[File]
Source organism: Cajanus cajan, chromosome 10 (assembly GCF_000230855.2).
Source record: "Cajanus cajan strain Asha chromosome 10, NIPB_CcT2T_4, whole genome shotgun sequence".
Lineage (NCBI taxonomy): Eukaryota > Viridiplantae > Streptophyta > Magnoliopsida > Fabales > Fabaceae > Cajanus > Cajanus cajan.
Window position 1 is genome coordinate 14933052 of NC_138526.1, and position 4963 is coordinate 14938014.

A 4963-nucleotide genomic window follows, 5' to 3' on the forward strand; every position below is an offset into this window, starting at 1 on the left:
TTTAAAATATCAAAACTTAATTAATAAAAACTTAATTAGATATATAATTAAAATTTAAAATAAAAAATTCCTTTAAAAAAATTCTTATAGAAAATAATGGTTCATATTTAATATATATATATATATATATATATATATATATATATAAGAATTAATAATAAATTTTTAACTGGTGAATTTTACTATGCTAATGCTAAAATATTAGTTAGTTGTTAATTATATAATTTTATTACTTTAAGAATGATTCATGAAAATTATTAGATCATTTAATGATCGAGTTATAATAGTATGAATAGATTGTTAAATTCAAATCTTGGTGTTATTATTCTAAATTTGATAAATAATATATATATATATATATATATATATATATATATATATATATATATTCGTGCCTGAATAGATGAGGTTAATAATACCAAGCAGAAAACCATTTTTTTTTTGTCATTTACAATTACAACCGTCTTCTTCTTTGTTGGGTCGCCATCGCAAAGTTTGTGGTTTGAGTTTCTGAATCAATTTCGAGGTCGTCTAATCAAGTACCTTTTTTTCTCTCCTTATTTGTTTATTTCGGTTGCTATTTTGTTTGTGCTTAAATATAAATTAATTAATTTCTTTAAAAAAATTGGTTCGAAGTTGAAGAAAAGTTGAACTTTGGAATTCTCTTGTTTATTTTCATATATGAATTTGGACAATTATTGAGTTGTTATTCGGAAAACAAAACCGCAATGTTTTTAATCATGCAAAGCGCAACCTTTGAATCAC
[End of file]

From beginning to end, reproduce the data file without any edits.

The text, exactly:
Source organism: Cajanus cajan, chromosome 10 (assembly GCF_000230855.2).
Source record: "Cajanus cajan strain Asha chromosome 10, NIPB_CcT2T_4, whole genome shotgun sequence".
Lineage (NCBI taxonomy): Eukaryota > Viridiplantae > Streptophyta > Magnoliopsida > Fabales > Fabaceae > Cajanus > Cajanus cajan.
Window position 1 is genome coordinate 14933052 of NC_138526.1, and position 4963 is coordinate 14938014.

A 4963-nucleotide genomic window follows, 5' to 3' on the forward strand; every position below is an offset into this window, starting at 1 on the left:
TTTAAAATATCAAAACTTAATTAATAAAAACTTAATTAGATATATAATTAAAATTTAAAATAAAAAATTCCTTTAAAAAAATTCTTATAGAAAATAATGGTTCATATTTAATATATATATATATATATATATATATATATATATATAAGAATTAATAATAAATTTTTAACTGGTGAATTTTACTATGCTAATGCTAAAATATTAGTTAGTTGTTAATTATATAATTTTATTACTTTAAGAATGATTCATGAAAATTATTAGATCATTTAATGATCGAGTTATAATAGTATGAATAGATTGTTAAATTCAAATCTTGGTGTTATTATTCTAAATTTGATAAATAATATATATATATATATATATATATATATATATATATATATATATATTCGTGCCTGAATAGATGAGGTTAATAATACCAAGCAGAAAACCATTTTTTTTTTGTCATTTACAATTACAACCGTCTTCTTCTTTGTTGGGTCGCCATCGCAAAGTTTGTGGTTTGAGTTTCTGAATCAATTTCGAGGTCGTCTAATCAAGTACCTTTTTTTCTCTCCTTATTTGTTTATTTCGGTTGCTATTTTGTTTGTGCTTAAATATAAATTAATTAATTTCTTTAAAAAAATTGGTTCGAAGTTGAAGAAAAGTTGAACTTTGGAATTCTCTTGTTTATTTTCATATATGAATTTGGACAATTATTGAGTTGTTATTCGGAAAACAAAACCGCAATGTTTTTAATCATGCAAAGCGCAACCTTTGAATCAC